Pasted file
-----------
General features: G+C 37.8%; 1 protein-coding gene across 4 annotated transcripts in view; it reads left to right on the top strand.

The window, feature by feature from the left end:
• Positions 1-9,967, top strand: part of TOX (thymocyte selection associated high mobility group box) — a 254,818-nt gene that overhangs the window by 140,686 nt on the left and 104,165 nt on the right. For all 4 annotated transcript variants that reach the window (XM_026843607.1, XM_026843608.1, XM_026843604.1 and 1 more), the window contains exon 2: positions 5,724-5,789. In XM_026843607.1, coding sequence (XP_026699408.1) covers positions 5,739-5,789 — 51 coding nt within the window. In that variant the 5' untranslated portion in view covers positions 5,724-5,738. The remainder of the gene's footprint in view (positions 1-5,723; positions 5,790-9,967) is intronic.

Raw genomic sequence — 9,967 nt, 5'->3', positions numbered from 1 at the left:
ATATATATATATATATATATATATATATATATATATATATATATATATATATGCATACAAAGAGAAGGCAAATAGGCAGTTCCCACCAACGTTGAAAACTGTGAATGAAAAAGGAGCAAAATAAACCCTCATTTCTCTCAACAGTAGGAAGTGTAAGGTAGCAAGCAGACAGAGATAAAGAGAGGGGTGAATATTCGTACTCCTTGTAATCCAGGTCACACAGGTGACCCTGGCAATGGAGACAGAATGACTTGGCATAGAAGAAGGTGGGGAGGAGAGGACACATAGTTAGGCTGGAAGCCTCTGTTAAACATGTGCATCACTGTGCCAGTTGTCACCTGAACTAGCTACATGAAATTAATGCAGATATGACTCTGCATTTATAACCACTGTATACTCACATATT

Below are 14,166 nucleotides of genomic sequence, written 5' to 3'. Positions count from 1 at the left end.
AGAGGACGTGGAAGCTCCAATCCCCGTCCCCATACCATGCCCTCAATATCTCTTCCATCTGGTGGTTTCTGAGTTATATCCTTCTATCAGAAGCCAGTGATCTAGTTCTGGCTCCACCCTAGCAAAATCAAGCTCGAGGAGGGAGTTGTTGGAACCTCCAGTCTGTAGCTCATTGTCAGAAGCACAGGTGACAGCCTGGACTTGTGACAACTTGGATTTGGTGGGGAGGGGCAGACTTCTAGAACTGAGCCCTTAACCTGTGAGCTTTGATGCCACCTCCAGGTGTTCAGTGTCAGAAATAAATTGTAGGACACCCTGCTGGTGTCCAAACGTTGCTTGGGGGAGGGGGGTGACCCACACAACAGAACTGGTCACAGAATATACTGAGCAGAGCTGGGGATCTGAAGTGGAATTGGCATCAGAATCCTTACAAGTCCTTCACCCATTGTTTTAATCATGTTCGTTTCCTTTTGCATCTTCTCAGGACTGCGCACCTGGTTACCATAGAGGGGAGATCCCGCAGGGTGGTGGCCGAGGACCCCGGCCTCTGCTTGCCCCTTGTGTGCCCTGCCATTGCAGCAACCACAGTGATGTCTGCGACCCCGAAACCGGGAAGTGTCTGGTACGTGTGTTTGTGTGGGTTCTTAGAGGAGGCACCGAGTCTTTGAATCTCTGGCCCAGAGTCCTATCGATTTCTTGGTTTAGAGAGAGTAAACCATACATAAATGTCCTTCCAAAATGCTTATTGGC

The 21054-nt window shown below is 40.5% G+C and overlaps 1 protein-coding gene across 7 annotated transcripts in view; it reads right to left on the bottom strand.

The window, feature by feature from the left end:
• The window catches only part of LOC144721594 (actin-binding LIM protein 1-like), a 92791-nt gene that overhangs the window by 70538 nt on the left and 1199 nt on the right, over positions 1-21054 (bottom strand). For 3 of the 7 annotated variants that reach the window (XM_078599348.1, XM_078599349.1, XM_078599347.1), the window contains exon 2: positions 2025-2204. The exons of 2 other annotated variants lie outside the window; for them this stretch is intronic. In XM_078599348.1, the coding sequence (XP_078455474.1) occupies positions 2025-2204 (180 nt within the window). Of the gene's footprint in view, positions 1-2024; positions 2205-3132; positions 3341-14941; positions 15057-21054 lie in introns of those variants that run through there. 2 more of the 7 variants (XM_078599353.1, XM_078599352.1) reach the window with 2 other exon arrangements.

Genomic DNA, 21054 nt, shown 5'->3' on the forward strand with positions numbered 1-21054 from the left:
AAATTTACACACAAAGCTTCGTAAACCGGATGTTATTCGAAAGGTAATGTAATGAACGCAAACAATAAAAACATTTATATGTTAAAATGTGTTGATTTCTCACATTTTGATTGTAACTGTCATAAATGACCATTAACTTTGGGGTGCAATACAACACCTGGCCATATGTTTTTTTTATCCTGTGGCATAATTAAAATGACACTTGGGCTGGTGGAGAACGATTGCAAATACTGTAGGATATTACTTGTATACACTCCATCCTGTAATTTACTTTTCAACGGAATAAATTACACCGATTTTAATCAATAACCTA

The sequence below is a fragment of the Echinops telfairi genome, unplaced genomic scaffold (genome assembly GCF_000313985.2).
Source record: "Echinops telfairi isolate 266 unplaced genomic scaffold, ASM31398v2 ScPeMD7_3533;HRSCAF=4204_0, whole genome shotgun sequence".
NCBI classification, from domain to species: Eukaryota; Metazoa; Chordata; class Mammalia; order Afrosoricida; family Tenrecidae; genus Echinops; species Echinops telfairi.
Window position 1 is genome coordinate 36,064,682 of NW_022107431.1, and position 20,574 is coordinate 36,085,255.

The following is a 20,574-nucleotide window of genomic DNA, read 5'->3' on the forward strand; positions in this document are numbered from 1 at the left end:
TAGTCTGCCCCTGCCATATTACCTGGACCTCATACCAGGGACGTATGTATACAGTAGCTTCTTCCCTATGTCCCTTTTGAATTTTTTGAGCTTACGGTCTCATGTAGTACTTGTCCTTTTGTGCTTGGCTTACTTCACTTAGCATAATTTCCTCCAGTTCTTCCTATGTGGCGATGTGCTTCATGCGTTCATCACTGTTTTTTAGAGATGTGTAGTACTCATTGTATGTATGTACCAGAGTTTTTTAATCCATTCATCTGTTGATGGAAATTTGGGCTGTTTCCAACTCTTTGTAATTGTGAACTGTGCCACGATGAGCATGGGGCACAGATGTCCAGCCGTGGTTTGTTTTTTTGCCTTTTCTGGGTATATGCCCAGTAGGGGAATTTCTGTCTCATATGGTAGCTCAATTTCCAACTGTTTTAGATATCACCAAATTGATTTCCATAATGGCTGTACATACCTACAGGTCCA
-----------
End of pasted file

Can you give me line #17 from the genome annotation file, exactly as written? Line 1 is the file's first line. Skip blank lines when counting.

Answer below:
The following is a 20,574-nucleotide window of genomic DNA, read 5'->3' on the forward strand; positions in this document are numbered from 1 at the left end: